Lunch: Not provided. Bring your own or buy nearby.
Transport and Accommodation: Get in touch if you have any issues or can offer a lift.

For further information have a look at our website

Conflict resolution for capacity builders

Rhizome is a regular contributor to the meetings of the NGO Forum, an informal meeting of capacity building and network staff from campaigning organisation that have, or aspire to, a local group network.

As a result of our involvement with the NGO Forum, we’re planning a conflict resolution course designed specifically for the needs of staff and volunteers who have a role in supporting local groups or other networks of activists. If you think that might be of interest to you or your organisation or network read on and get in touch. Don’t worry if you’re not currently involved with the Forum, it’s not pre-requisite.

Back in July Carl ran an introductory session at a Forum meeting. Since then there’s been a conversation going on in the Forum about  a longer training. The NGO Forum is an informal meeting of capacity building and network staff from campaigning organisation that have, or aspire to a local group network.

We’ve come up with a proposal for a format that balances the need to explore conflict resolution, mediation, and negotiation skills at a deep enough level to have a real impact on your work, with budget and time restraints. We’re asking for feedback to ensure we meet the genuine needs of capacity builders. All comments are very welcome:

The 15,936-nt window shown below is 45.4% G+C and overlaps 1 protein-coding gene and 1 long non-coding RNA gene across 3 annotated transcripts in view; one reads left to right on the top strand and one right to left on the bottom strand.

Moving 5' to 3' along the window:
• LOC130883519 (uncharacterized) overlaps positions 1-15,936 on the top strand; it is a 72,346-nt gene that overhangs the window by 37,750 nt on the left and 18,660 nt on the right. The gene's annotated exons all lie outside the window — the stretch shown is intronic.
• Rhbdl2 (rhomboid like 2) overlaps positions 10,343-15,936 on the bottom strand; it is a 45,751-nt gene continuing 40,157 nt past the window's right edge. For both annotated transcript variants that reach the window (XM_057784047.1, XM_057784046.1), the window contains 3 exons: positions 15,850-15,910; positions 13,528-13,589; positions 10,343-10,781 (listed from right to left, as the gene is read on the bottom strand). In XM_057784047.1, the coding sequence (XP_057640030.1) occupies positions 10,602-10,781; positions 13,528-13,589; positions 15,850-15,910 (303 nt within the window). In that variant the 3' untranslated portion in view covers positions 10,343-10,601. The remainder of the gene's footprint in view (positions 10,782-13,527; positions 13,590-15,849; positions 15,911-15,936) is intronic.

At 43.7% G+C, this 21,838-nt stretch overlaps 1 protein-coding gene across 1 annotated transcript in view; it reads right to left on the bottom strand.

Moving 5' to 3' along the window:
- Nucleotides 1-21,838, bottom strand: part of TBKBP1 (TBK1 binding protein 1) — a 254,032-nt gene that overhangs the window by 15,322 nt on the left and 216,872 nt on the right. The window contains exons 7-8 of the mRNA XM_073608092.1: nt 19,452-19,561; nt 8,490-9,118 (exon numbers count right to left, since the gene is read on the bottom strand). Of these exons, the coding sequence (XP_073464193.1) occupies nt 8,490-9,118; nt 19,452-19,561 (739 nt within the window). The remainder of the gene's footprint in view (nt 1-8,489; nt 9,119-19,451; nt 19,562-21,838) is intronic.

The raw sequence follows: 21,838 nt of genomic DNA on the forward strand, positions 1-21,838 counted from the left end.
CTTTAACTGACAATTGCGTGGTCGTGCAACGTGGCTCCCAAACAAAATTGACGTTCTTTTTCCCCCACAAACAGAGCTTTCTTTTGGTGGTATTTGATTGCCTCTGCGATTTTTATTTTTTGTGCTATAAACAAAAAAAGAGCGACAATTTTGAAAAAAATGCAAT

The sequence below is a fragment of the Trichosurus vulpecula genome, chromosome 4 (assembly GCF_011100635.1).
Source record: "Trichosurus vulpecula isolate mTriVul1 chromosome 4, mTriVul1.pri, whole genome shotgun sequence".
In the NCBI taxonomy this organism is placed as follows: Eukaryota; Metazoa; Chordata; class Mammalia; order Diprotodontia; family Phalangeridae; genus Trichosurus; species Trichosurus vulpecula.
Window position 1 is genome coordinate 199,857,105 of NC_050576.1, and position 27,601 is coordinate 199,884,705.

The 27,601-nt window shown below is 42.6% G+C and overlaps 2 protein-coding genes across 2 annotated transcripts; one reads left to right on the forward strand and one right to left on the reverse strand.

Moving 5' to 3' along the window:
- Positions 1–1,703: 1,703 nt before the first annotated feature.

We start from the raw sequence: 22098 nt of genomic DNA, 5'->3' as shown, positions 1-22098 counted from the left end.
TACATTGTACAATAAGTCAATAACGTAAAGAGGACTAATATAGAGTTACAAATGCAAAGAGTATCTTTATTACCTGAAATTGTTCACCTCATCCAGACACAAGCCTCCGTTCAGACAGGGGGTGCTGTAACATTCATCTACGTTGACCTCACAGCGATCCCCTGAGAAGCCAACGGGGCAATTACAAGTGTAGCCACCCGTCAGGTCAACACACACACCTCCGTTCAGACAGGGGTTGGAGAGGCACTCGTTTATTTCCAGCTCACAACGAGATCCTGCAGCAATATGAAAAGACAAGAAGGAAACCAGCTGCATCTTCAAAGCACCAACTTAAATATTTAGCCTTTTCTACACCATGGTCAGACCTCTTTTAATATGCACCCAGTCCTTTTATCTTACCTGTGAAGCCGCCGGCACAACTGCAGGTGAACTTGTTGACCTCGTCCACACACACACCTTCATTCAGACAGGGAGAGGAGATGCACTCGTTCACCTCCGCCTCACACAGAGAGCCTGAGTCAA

2 day residential course at Braziers Park, Oxfordshire

Day 1:

  • arrive 10.30 for an 11am start
  • main session: 11am to 5pm
  • evening session 7 to 9pm
  • overnight stay

Day 2:

  • 9 am start
  • 4pm close and depart

Where? Braziers Park is a community of people, and residential college founded in 1950 as an educational trust, and is a continuing experiment in the advantages and problems of living in a group. It’s approximately 1 hour from London to the nearest station, Goring & Streatley, which is between Reading and Oxford. The station is a taxi or cycle ride away from the venue.

When? We’ve provisionally booked a mid-February event – Tuesday 15th and Wednesday 16th February 2011

How much? Our provisional costing of such an event, including the costs of all meals and overnight accommodation is £255 +VAT per person. Costs can be reduced slightly if people are willing to share rooms. It’s also possible to stay the night before (including breakfast) for those travelling a greater distance, for an additional fee. These figures assume a minimum of 8 participants. If the course is well-subscribed we’ll look at subsidising smaller organisations, offering free places to network volunteers or refunding a proportion of the cost.

Interested or any questions? contact us or leave a comment below, preferably by 8th October. If we get enough expressions of interest, we’ll confirm the course.